Equipment for painting timelapse #8

timelapse equipment
Timelapse equipment         Scroll down to see timelapse video #8

Current equipment set-up

On the left is the progress I made today on my new painting, Journey to Self.  On the right is the equipment I used to create the painting timelapse video below. Yes, I have upgraded from the selfie stick on duct taped to the filing cabinet.

Facebook friend and Burlington photographer/painter, Janet Jardine was kind enough to bring her setup to an event to show me a better solution.

All I had to do was unscrew the part that holds my iphone, off of the selfie stick, and then screw it on to the top of the tripod I use for my slr camera.

This combination is so much steadier, and more flexible than the selfie stick alone, and now I’m not tied to my previous Macgyvered scenario. 


However, this painting is larger than the last, and I spent more than an hour (and several wardrobe changes) trying out different positions to place the tripod to give the best view of the canvas, while cutting myself out as much as possible.

The studio ended up in a state of disarray, as I moved stuff out of the way. I did record a video as I spun slowly in a circle, documenting the chaos. I do weird things like that.

The video  may never be seen by anyone else. Ten years from now I could come across it and feel nostalgic for,  “that time when I was painting that painting that was the turning point in my artistic development/career etc.”.  Who knows?

There are sure to be more variations in equipment, and positions as I continue on this journey. My house is in constant flux depending on my activities, and every year, to my husband’s bewilderment, more personal space gets lost to business space.

The Art Life

Art is my life, my life is art … and apparently that extends to my family. 

As an aside, I told my elder son a story today of the first day I brought him home from the hospital.

At some point when we were alone I placed the swaddled  baby on the carpet, in our bedroom of our first house, right in front of my large, professional easel. 

That easel – seen  in the photo above – was bought with the money earned from my first painting commission. I was a new art grad, and had no idea how I was going to earn a living with my painting.

Instinctively I knew that this heavy duty easel would be a physical reminder of my commitment to myself as an artist, regardless of what was happening in my life.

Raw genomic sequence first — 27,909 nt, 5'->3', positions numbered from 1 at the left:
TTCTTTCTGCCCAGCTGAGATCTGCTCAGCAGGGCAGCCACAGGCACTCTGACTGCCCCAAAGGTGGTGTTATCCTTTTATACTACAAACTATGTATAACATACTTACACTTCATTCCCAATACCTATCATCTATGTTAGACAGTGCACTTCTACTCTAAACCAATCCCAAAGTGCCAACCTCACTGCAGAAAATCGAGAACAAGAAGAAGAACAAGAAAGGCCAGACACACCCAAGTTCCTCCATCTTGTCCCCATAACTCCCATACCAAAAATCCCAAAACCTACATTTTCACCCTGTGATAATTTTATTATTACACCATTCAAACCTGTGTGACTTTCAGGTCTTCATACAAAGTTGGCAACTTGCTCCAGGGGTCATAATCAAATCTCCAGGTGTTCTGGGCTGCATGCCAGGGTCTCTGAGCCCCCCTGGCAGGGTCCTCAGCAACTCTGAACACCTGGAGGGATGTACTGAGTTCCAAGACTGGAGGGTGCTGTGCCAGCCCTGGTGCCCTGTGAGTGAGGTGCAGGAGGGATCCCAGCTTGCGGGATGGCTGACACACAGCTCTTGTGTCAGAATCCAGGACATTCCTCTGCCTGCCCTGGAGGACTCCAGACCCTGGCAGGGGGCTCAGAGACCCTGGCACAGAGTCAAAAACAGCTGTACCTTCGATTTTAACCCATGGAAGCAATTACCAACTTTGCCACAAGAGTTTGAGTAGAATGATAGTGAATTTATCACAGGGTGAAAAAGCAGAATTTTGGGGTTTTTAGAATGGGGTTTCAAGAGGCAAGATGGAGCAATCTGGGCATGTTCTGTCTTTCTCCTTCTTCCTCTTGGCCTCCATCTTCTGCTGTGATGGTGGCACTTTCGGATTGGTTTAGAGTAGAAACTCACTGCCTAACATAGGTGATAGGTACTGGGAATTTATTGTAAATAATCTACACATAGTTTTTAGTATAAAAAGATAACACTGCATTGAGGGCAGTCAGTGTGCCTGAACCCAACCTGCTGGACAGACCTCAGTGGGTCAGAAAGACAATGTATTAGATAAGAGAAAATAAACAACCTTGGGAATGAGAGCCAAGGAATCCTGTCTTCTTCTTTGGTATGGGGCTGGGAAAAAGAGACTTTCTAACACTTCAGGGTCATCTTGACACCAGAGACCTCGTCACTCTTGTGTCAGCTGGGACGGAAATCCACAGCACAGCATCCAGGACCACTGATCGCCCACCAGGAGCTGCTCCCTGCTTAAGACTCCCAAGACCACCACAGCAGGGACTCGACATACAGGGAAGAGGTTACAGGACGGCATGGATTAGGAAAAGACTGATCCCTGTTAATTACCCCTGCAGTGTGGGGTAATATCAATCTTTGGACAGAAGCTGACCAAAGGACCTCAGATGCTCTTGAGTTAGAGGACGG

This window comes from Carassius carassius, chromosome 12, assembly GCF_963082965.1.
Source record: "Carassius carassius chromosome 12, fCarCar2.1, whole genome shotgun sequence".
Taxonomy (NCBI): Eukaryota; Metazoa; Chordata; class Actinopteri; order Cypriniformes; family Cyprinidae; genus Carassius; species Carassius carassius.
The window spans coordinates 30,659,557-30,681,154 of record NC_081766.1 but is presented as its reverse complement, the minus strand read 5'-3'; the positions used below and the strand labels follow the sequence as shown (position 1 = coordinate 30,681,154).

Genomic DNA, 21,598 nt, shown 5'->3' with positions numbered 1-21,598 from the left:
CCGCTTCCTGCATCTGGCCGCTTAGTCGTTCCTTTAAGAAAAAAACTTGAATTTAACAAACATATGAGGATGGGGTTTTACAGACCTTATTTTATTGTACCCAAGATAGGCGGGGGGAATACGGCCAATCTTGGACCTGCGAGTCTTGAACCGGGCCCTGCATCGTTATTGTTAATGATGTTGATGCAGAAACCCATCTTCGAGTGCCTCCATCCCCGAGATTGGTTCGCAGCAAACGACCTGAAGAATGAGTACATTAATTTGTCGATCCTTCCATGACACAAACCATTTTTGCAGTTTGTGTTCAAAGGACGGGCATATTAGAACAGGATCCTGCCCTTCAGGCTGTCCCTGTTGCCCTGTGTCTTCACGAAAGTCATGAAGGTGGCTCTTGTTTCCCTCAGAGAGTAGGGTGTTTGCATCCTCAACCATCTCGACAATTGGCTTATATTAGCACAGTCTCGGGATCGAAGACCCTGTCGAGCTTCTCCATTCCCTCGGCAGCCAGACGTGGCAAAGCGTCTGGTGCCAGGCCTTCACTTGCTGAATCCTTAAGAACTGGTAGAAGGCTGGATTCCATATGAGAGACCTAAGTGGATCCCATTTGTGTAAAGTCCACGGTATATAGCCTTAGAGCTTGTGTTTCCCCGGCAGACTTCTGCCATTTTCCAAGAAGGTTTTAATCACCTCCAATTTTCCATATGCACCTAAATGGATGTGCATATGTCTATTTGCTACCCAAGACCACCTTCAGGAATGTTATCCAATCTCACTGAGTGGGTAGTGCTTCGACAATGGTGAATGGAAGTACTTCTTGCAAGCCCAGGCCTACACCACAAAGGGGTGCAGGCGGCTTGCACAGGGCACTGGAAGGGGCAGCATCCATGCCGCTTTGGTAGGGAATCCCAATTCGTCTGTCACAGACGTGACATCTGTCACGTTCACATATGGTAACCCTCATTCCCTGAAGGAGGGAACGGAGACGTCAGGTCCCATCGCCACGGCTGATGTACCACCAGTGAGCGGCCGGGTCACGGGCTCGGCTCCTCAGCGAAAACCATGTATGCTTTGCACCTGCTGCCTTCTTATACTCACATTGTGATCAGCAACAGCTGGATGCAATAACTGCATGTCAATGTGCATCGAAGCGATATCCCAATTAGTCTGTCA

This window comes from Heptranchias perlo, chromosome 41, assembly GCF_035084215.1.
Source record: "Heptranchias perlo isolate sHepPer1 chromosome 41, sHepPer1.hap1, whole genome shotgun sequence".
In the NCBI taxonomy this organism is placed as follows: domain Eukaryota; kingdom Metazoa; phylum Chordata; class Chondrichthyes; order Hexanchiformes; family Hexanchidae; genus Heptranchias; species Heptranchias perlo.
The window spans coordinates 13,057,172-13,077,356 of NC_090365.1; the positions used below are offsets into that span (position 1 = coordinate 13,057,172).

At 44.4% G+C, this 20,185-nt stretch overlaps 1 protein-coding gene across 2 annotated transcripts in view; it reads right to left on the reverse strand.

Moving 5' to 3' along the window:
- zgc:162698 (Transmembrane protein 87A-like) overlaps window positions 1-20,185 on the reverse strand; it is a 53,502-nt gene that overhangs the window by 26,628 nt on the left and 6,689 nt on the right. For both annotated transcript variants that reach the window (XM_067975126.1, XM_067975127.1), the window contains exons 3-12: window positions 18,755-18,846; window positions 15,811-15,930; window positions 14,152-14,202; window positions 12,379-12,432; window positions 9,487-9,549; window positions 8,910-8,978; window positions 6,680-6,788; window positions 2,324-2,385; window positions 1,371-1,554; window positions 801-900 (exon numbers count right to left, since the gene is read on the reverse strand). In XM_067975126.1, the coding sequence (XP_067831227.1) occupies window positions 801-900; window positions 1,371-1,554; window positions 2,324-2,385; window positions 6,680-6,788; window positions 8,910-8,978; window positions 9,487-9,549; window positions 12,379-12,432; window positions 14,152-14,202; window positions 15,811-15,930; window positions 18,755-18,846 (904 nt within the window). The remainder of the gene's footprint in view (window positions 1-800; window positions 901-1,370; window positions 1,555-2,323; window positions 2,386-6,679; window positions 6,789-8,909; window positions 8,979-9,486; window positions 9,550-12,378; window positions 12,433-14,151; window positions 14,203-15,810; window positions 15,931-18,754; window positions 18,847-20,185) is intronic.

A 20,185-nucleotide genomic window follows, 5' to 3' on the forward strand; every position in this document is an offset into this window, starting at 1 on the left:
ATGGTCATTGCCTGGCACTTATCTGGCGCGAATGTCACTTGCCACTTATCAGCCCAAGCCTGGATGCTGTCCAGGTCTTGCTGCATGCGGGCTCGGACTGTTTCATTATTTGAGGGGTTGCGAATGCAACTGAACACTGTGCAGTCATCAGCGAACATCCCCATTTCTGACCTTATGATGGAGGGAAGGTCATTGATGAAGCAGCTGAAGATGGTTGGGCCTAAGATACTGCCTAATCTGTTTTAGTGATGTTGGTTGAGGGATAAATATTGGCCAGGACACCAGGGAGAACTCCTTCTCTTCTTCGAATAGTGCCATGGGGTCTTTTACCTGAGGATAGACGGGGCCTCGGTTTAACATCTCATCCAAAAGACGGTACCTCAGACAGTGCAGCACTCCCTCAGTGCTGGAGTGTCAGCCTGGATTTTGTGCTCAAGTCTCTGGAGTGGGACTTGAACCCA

The baby was placed symbolically in front of that alter, at which I’ve sacrificed my own life, and his at times.

Then I took a photograph, to commemorate my commitment to my greatest masterpiece.

Yes, it was the beginning of an epic struggle.

I’m so happy to be getting positive feedback on these blog posts, it’s always amazing to find out that people are reading, watching, relating to and enjoying what I’m putting out there into the world.

Fun Fact: Tomorrow’s post will mean I’ve written three times as many posts this year, as last year!

It just shows, you shouldn’t wait for time, or inspiration to create, just create and then you will be inspired to make more time to create.


One of the comments that caught my eye, was on yesterday’s blog post, from an artist in Quebec who subscribed when we did the 30 in 30  painting challenge in 2014!

Martine Paquet wrote

Donna, your timelapses are jewel ! Such a great idea for the challenge…So fun to look over your shoulder while you are painting!

 So sweet. Thank you Martine.

However, it did occur to me when I watched today’s timelapse, that I must be crazy to be posting it before the painting is resolved.

I often jump headlong into paintings in a frenzy of colour, run into difficulties with drawing in the middle stage, and eventually abandoning the whole fiasco. At the end of 2017, I painted over 8 such “starts”.  That felt cathartic. It might be my new end-of-year ritual. 

Now there’s going to be video evidence of my “unusual” way of working. I have different ways of starting paintings – I can think of 4 or 5 right now. By the time I’m done with them though, you can tell it’s the same artist’s work.

Each painting is a reaction to the one that came before, so if the last one was small, tight and realistic, the next could be large, loose and abstract.

This is just my intuitive way of working, but I have to admit to a nervous chuckle when I watched the timelapse.

My painting hand is like a hummingbird with ADHD, dancing to the beat of its own drum.

I read that line out to my husband. It seems like the kind of thing someone might put on my gravestone.

Anyway, hopefully you’ll return tomorrow to see what happens next on this journey!

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